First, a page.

“The Chair” is a dark and choppy comic about a man on death row. It’s exciting to read, and after reading its fiendishly tight ending, you’re practically invited you to flip back to page one and start again, looking for all the hints and subtext. Unfortunately depth isn’t this comic’s strong point, and the more you read it, the more it falls apart.
by Peter Simeti and Kevin Christensen
This book is split into two distinct parts. The first part is a twisted story about an innocent man living in an amalgamated nightmare of American prison. It’s bleak, dark, and features whole pages swept with blackness. The second part drops into view at the end of the second act. Here the script is flipped, and “The Chair” becomes about a guilty man in a sane and brightly lit prison, but somehow that truth isn’t much better.
“The Chair” was originally serialized in four parts, and each part opens with a famous quote. If I tell you there’s a quote from Nietzsche in here, you can definitely guess which one it is. The quotes chosen are some of the most overused quotes in the world, are often found littered through high school essays. Even worse, they’re meaningless enough in context of the comic that they could have easily been swapped randomly with no loss to the story.
There is a lot to recommend in this comic, but “illusion of depth” is an unfortunate theme that runs through it all. In the dark first part of the comic, our protagonist, Sullivan, is living alongside “fuckers [who] are nowhere near innocent,” and lists the usual assortment of, “Murders. Rapists. Child killers. Terrorists. Serial killers.” We later learn that Sullivan is actually guilty of four out of five of those are crimes, and that all the problems in the prison were part of Sullivan’s psychosis. It’s an easy stretch for any reader to want to go back read the entire first half as a journey through Sullivan’s subconscious mind, and that each criminal character was actually a facet of himself. But you can’t. At one point we see a flashback to Sullivan’s deployment in Vietnam, and it’s just a shallow stereotype of an evil soldier. There’s an inability to read deeper into this comic that is frustrating as hell.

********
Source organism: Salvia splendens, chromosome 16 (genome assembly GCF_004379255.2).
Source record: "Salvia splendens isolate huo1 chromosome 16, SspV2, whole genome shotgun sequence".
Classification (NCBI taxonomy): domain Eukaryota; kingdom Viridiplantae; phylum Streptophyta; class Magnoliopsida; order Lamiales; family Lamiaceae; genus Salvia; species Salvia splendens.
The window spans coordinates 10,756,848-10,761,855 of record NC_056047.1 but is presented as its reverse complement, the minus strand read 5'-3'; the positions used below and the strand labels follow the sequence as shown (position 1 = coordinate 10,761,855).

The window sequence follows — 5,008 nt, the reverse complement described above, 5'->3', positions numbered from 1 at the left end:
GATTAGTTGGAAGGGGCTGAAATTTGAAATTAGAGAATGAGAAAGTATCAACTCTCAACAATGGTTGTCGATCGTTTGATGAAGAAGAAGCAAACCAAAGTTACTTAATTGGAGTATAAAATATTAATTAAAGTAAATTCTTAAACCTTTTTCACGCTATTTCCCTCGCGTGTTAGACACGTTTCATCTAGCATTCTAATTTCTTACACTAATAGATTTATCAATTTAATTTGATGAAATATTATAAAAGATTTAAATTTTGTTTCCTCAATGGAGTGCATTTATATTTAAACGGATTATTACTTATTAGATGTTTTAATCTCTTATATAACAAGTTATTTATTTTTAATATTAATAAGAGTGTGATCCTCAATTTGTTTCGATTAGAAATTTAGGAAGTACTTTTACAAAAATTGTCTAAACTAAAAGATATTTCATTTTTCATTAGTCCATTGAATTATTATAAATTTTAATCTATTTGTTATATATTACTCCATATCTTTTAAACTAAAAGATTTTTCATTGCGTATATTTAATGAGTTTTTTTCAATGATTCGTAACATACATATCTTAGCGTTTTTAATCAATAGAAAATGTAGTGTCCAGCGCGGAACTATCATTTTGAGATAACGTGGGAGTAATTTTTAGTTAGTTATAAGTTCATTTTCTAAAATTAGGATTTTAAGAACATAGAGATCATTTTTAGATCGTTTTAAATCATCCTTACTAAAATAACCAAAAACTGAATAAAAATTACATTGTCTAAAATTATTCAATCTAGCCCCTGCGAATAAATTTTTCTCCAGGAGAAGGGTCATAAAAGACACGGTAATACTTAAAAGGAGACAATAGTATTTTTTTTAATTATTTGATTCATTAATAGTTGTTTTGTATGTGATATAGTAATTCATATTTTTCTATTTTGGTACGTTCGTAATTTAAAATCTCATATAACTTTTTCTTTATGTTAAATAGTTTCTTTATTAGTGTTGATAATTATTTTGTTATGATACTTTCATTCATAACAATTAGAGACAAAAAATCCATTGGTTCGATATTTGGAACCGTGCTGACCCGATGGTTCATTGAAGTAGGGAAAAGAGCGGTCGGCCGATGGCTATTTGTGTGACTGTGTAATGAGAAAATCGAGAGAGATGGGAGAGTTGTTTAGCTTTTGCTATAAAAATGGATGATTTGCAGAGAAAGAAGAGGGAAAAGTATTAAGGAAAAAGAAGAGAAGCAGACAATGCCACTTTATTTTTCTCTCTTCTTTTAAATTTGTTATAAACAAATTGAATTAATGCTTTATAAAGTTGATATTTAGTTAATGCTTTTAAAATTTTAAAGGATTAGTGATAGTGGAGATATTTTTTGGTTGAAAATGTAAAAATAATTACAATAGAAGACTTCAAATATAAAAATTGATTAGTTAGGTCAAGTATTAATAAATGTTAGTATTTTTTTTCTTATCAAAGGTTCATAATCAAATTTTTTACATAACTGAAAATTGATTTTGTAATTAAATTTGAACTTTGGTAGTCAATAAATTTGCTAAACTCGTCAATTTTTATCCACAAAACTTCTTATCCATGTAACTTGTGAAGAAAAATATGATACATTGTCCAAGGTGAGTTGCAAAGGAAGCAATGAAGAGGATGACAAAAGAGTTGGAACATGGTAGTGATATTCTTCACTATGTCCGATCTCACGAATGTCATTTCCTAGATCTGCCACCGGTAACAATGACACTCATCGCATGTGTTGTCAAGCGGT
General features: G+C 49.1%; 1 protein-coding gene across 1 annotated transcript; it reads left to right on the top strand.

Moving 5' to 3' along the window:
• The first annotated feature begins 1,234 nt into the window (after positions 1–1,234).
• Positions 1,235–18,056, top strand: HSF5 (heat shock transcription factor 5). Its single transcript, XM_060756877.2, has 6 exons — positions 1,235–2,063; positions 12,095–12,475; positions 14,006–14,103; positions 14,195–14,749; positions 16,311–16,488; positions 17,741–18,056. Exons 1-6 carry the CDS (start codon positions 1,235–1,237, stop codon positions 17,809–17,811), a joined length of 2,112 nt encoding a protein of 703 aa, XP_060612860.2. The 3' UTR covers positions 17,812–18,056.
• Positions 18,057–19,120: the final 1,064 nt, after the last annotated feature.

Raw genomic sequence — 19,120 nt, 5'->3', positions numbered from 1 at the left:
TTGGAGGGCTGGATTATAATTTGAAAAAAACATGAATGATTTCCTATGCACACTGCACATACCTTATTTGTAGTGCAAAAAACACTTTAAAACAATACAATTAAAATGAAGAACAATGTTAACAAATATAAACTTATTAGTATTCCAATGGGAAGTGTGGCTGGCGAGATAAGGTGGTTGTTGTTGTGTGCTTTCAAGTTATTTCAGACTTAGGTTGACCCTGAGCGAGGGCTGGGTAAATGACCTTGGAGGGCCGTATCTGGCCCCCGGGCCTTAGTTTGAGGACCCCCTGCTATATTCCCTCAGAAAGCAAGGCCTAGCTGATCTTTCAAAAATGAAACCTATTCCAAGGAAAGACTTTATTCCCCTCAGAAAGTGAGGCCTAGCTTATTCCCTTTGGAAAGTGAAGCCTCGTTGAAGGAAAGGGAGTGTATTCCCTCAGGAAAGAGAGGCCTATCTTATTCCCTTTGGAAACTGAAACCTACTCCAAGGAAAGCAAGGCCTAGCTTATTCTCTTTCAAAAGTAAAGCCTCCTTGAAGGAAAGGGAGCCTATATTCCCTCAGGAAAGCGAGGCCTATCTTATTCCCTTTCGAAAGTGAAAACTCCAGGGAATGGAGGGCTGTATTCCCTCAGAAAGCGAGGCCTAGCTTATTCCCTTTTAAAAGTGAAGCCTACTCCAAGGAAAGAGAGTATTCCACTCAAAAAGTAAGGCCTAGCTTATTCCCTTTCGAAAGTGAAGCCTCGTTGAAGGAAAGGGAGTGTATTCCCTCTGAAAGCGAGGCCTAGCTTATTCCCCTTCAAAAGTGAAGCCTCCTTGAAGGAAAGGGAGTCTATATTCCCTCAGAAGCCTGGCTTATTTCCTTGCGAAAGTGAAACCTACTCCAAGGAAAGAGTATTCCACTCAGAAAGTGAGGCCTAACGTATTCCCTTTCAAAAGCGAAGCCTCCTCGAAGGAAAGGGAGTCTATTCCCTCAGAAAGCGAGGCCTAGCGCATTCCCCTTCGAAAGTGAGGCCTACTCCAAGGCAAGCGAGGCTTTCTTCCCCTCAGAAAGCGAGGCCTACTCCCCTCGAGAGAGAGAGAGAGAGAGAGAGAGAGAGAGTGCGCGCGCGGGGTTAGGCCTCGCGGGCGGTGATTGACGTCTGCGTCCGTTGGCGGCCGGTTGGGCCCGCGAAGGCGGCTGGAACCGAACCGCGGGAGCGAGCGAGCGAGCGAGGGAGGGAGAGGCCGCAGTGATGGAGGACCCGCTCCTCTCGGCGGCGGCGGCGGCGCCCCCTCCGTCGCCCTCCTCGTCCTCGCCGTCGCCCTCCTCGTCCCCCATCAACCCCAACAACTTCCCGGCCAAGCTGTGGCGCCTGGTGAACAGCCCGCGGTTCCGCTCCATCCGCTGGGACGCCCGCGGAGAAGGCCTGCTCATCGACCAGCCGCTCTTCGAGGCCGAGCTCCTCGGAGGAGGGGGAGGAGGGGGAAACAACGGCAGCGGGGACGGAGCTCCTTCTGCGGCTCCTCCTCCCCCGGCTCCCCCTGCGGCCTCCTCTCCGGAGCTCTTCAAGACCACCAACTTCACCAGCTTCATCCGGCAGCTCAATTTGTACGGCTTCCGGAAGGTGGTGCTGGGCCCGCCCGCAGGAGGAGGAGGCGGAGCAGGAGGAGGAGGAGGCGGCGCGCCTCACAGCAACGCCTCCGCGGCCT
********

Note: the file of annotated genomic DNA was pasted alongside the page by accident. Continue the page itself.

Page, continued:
Peter Simeti did all the work on “The Chair” except the pencils, which were done by Kevin Christensen. This is split of artistic duties that I don’t see much. I wonder if Simeti wanted to be the sole artist on this comic, but didn’t have the artistic chops to pull off the main art responsibilities? The result is a bit strange. This book rides strongly on its writing, and in most of the scenes the actual art is just there to set a mood.
The character designs are top notch. The two characters that matter most, the brothers, Richie and Tommy, are clearly related, both in facial structure and in how Tommy’s devilish hair is a match for Tommy’s devil-like beard. “The Chair” features a lot of anger and despair, and artist Kevin Christensen has absolutely mastered those two facial expressions. A lesser artist would have been reduced to a simple superhero grimace, not the hundred different variations that Christensen draws here.
What is unimpressive is the lettering, which falls back to Simeti. “The Chair” is a case study in how better lettering could have elevated a comic. It absolutely cries out for hand lettered pages, instead using very standard comic fonts all the way through. Better lettering could have done miles to accentuate the character’s state of mind, and could have been played with through the story.
It’s not all a misstep. In the second chapter there are panels with words flying in from offscreen, forming walls, aggressively calling the characters and reader forward. But this, too, would have been more effective with Will Eisner-esque lettering built into the artwork, instead of a blocky font with a Photoshop effects.
The lack of thought put into the story and some of the art is why this comic is hard to reread. It’s not really about prison, because none of the very real problems in American prisons are touched on here. It’s not really about insanity, because Sullivan’s insanity is swept aside as some thoughtless combination of schizophrenia and MPD. It tries to concern itself with the nature of evil, but it’s a bit trite and worn.Continued below
Ultimately, “The Chair” doesn’t provide any insights on the nature of insanity or the evil that men do, but it still has enough just style and just enough story to keep me satisfied.
Despite all my gripes of how this comic could have been improved, it’s an effective little story. I’m not surprised it has been reprinted in a couple collections, or that it has been made into a movie. Underneath a lot of mistakes is a fairly unambiguous story about an evil man facing the death penalty, a peek into his mind, and how he ultimately both fulfills and escapes his fate. I just wish it had more depth.